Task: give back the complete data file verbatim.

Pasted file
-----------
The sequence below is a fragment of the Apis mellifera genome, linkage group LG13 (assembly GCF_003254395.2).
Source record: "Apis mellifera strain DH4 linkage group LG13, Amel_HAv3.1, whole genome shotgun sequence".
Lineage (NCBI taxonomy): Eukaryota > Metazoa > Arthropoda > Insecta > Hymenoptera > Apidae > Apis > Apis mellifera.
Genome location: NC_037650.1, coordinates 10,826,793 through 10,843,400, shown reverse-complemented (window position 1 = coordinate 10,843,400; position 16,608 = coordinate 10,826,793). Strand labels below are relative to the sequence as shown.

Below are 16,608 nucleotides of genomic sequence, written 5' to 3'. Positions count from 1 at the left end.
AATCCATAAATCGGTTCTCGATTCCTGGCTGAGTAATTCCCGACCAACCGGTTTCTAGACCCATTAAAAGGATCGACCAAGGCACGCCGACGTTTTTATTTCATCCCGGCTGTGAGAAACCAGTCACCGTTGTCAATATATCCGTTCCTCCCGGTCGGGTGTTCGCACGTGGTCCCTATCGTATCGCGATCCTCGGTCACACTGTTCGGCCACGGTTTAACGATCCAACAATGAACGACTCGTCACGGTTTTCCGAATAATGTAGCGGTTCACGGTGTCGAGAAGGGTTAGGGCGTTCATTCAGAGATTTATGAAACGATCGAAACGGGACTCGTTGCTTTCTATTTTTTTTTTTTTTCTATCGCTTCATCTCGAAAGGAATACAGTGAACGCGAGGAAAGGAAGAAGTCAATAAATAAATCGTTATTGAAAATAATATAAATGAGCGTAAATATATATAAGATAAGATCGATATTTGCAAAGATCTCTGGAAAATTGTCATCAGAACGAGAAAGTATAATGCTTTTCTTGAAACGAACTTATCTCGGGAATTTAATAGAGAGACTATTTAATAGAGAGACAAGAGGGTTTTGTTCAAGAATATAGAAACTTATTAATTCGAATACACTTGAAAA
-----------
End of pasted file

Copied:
The sequence below is a fragment of the Apis mellifera genome, linkage group LG13 (assembly GCF_003254395.2).
Source record: "Apis mellifera strain DH4 linkage group LG13, Amel_HAv3.1, whole genome shotgun sequence".
Lineage (NCBI taxonomy): Eukaryota > Metazoa > Arthropoda > Insecta > Hymenoptera > Apidae > Apis > Apis mellifera.
Genome location: NC_037650.1, coordinates 10,826,793 through 10,843,400, shown reverse-complemented (window position 1 = coordinate 10,843,400; position 16,608 = coordinate 10,826,793). Strand labels below are relative to the sequence as shown.

Below are 16,608 nucleotides of genomic sequence, written 5' to 3'. Positions count from 1 at the left end.
AATCCATAAATCGGTTCTCGATTCCTGGCTGAGTAATTCCCGACCAACCGGTTTCTAGACCCATTAAAAGGATCGACCAAGGCACGCCGACGTTTTTATTTCATCCCGGCTGTGAGAAACCAGTCACCGTTGTCAATATATCCGTTCCTCCCGGTCGGGTGTTCGCACGTGGTCCCTATCGTATCGCGATCCTCGGTCACACTGTTCGGCCACGGTTTAACGATCCAACAATGAACGACTCGTCACGGTTTTCCGAATAATGTAGCGGTTCACGGTGTCGAGAAGGGTTAGGGCGTTCATTCAGAGATTTATGAAACGATCGAAACGGGACTCGTTGCTTTCTATTTTTTTTTTTTTTCTATCGCTTCATCTCGAAAGGAATACAGTGAACGCGAGGAAAGGAAGAAGTCAATAAATAAATCGTTATTGAAAATAATATAAATGAGCGTAAATATATATAAGATAAGATCGATATTTGCAAAGATCTCTGGAAAATTGTCATCAGAACGAGAAAGTATAATGCTTTTCTTGAAACGAACTTATCTCGGGAATTTAATAGAGAGACTATTTAATAGAGAGACAAGAGGGTTTTGTTCAAGAATATAGAAACTTATTAATTCGAATACACTTGAAAA